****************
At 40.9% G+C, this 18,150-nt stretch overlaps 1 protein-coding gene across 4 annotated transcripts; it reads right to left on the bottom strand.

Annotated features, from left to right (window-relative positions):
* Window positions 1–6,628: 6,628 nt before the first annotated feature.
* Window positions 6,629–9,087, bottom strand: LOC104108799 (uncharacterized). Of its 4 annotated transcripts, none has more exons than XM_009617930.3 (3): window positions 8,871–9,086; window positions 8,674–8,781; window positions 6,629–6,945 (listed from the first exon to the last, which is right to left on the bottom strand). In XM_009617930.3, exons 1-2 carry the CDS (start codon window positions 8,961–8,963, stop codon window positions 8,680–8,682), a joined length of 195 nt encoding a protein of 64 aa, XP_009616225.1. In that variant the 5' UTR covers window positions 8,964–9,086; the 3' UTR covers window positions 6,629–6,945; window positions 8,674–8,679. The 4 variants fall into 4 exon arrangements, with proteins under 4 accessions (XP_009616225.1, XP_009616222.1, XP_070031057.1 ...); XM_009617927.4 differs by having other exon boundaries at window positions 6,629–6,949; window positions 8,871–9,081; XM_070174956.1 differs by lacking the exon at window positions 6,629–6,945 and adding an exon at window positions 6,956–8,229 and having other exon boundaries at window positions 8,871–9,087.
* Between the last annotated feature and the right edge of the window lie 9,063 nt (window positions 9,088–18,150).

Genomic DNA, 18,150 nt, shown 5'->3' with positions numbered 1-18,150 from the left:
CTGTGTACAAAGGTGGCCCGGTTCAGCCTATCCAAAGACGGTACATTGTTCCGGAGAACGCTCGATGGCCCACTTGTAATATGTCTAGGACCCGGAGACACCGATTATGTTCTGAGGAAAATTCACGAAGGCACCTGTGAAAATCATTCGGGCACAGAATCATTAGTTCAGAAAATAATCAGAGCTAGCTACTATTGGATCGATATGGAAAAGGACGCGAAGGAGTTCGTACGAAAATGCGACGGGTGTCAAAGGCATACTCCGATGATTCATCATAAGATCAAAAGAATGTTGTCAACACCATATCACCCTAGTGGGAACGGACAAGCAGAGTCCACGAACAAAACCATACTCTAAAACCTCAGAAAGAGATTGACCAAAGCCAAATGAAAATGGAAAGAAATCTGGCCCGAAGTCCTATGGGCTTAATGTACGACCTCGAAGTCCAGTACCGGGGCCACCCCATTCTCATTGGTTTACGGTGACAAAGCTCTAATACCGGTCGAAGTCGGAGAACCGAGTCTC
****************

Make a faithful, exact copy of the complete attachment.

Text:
At 40.9% G+C, this 18,150-nt stretch overlaps 1 protein-coding gene across 4 annotated transcripts; it reads right to left on the bottom strand.

Annotated features, from left to right (window-relative positions):
* Window positions 1–6,628: 6,628 nt before the first annotated feature.
* Window positions 6,629–9,087, bottom strand: LOC104108799 (uncharacterized). Of its 4 annotated transcripts, none has more exons than XM_009617930.3 (3): window positions 8,871–9,086; window positions 8,674–8,781; window positions 6,629–6,945 (listed from the first exon to the last, which is right to left on the bottom strand). In XM_009617930.3, exons 1-2 carry the CDS (start codon window positions 8,961–8,963, stop codon window positions 8,680–8,682), a joined length of 195 nt encoding a protein of 64 aa, XP_009616225.1. In that variant the 5' UTR covers window positions 8,964–9,086; the 3' UTR covers window positions 6,629–6,945; window positions 8,674–8,679. The 4 variants fall into 4 exon arrangements, with proteins under 4 accessions (XP_009616225.1, XP_009616222.1, XP_070031057.1 ...); XM_009617927.4 differs by having other exon boundaries at window positions 6,629–6,949; window positions 8,871–9,081; XM_070174956.1 differs by lacking the exon at window positions 6,629–6,945 and adding an exon at window positions 6,956–8,229 and having other exon boundaries at window positions 8,871–9,087.
* Between the last annotated feature and the right edge of the window lie 9,063 nt (window positions 9,088–18,150).

Genomic DNA, 18,150 nt, shown 5'->3' with positions numbered 1-18,150 from the left:
CTGTGTACAAAGGTGGCCCGGTTCAGCCTATCCAAAGACGGTACATTGTTCCGGAGAACGCTCGATGGCCCACTTGTAATATGTCTAGGACCCGGAGACACCGATTATGTTCTGAGGAAAATTCACGAAGGCACCTGTGAAAATCATTCGGGCACAGAATCATTAGTTCAGAAAATAATCAGAGCTAGCTACTATTGGATCGATATGGAAAAGGACGCGAAGGAGTTCGTACGAAAATGCGACGGGTGTCAAAGGCATACTCCGATGATTCATCATAAGATCAAAAGAATGTTGTCAACACCATATCACCCTAGTGGGAACGGACAAGCAGAGTCCACGAACAAAACCATACTCTAAAACCTCAGAAAGAGATTGACCAAAGCCAAATGAAAATGGAAAGAAATCTGGCCCGAAGTCCTATGGGCTTAATGTACGACCTCGAAGTCCAGTACCGGGGCCACCCCATTCTCATTGGTTTACGGTGACAAAGCTCTAATACCGGTCGAAGTCGGAGAACCGAGTCTC